Serving in the Navy on board a ocean going vessel often requires Servicemembers to engage vessels that are suspicious. Different Vessels that are unknown and suspicious are stopped by different US Navy vessels, and they have to be inspected. These vessels could be hiding smugglers, terrorists and insurgents, or trafficking drugs. Because of this it is vital for Servicemembers to know how to deal with different situations, and how to conduct a proper search and search and seizure procedures.
The US Navy has different situations that require knowing how to deal with different types of search and seizure. There is a new training program designed by the Navy to do just that. The Support Naval Norfolk Annex in Chesapeake, Virginia has started a pilot program that will train Navy personnel in Search and Seizure procedures. The Navy was worked diligently to focus and design the VSS course to address the changes and make the overall Navy fleet responsive to the changes in the world today. The VSS program are not designed to deal with ships that are obviously hostile and refusing to be boarded, but sometimes ships that look and act friendly turn on the boarding party after they come aboard. The new program is called the Non-Compliant Boarding Visit, Search and Seizure program. It is invaluable and gives the boarding personnel necessary skills to safeguard lives, as well as making sure than no property or equipment is put into jeopardy needlessly. The Teams of VSS search officers are being tasked to board vessels that are suspicious in nature and are suspected of harboring illegal aliens, hiding or harboring terrorists, or suspected of other illegal activity. In that situation it is important to know how to board a vessel without having lives in danger. With the new NCB VSS course the Navy seamen and sailors are able to train with in depth and comprehensive training materials, which will support their ongoing maritime boarding missions. The course of study at the new revised VSS School is eight weeks in length, and trains personnel how to get control of a ship. The VSS course teaches teams of vessel inspection agents how to properly board and search vessels.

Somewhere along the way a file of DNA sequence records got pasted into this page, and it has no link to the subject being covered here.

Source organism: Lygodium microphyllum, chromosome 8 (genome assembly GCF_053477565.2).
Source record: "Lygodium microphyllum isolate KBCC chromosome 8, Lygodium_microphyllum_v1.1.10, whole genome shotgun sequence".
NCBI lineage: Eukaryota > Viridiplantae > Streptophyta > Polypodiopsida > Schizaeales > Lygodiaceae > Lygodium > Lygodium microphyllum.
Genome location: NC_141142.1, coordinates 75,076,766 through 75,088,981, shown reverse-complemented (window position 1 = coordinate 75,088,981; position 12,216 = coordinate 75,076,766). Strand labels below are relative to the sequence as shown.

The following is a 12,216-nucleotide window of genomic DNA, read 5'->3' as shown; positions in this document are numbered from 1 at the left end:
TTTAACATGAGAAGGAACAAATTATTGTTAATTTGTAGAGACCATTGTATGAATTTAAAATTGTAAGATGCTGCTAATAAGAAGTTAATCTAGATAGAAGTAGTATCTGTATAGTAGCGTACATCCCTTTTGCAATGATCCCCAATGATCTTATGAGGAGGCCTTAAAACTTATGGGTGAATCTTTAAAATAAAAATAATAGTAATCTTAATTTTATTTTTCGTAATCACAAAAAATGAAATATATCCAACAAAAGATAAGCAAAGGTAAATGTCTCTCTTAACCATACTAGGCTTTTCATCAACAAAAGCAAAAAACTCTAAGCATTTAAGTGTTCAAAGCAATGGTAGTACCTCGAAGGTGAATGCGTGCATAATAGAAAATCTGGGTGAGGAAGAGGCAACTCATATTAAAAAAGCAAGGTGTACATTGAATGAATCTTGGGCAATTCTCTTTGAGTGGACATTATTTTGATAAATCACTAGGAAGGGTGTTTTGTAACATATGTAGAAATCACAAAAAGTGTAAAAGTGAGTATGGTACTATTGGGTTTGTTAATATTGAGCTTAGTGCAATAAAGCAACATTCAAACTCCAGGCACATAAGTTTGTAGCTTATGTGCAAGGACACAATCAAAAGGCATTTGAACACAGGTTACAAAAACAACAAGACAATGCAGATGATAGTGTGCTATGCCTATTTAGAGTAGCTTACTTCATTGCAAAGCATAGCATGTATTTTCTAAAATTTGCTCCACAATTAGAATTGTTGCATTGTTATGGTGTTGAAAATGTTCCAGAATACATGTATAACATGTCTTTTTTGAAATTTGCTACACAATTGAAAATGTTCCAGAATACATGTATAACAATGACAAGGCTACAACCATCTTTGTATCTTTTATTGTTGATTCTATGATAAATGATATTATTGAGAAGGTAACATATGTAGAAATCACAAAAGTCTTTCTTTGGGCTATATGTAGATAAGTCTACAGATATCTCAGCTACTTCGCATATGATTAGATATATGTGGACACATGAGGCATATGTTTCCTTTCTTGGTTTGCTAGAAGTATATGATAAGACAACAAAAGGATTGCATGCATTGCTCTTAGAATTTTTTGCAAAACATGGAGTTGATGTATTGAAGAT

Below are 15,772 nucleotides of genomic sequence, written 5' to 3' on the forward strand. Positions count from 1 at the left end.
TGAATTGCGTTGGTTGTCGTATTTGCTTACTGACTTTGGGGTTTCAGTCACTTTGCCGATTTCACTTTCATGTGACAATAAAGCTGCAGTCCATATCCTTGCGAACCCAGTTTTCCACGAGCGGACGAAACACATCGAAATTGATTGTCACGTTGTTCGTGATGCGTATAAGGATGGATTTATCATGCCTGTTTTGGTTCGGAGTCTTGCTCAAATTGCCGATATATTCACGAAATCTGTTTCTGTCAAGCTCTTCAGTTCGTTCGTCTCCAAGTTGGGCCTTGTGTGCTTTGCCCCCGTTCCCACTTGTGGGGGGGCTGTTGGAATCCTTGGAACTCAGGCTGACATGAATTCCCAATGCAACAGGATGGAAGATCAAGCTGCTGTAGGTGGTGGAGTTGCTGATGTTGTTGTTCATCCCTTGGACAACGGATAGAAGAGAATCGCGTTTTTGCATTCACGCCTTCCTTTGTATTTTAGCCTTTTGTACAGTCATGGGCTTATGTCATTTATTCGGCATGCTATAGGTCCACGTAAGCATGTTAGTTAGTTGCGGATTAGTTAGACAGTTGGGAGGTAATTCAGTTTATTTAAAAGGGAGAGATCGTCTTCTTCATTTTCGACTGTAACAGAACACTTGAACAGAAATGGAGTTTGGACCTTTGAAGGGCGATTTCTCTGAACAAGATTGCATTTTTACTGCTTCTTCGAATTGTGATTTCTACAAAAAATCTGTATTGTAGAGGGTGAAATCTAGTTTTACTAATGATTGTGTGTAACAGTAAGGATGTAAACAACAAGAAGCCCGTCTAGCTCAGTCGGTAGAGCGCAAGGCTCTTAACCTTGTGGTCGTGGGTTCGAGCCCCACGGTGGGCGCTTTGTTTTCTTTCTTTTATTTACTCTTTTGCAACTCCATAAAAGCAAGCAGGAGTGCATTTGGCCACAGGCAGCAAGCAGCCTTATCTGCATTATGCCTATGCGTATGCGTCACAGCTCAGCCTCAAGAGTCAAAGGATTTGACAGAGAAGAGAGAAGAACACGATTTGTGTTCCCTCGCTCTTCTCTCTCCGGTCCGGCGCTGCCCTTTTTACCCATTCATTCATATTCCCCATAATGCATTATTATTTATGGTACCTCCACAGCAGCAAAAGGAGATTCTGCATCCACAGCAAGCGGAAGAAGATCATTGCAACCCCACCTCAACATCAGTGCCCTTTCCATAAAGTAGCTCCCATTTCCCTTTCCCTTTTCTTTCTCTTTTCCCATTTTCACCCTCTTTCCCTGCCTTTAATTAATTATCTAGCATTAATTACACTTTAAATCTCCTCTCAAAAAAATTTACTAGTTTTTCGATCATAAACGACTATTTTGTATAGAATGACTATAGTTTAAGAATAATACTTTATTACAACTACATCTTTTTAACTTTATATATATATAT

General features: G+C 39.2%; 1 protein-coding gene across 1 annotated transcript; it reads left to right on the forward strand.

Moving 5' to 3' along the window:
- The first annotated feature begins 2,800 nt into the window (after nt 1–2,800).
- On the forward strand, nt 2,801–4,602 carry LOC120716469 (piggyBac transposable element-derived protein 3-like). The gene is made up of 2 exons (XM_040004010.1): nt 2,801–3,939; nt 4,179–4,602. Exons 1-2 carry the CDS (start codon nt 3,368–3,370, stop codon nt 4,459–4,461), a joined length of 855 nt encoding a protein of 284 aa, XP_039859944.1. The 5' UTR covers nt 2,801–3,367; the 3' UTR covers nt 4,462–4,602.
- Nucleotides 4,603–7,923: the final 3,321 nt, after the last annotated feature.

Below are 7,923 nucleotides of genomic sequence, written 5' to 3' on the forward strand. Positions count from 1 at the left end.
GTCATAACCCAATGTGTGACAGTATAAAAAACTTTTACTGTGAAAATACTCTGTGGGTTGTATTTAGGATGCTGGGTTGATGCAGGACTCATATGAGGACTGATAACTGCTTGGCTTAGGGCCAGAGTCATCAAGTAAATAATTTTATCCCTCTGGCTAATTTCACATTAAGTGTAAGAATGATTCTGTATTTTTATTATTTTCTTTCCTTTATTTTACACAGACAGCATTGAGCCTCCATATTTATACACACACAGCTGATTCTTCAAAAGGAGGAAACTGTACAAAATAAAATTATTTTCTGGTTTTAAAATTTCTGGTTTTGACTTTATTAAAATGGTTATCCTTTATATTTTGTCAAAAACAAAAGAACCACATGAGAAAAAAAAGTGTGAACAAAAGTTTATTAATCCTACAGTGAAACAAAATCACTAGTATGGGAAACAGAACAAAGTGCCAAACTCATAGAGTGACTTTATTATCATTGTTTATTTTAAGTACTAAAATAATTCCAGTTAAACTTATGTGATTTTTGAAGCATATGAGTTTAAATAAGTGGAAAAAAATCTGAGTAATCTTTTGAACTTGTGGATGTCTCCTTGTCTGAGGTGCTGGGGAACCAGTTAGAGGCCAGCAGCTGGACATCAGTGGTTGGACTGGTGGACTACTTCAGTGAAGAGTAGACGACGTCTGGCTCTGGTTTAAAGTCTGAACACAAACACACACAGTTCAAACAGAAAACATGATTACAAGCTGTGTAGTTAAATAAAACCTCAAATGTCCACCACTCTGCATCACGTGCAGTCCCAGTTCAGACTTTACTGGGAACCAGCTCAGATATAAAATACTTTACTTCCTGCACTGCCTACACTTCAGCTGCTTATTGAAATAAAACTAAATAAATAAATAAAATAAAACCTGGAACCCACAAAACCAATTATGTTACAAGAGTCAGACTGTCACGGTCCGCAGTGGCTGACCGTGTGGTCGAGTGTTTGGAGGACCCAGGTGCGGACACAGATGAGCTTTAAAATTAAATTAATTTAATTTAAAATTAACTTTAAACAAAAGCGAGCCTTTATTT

In the past, if the vessel appeared to be hostile or non-compliant then Navy special operations forces or SEAL team members were called in to do the job. The new course is eight weeks long and gives Navy personnel training on how to deal with situations that turn hostile toward the boarding party after they come on board the vessel.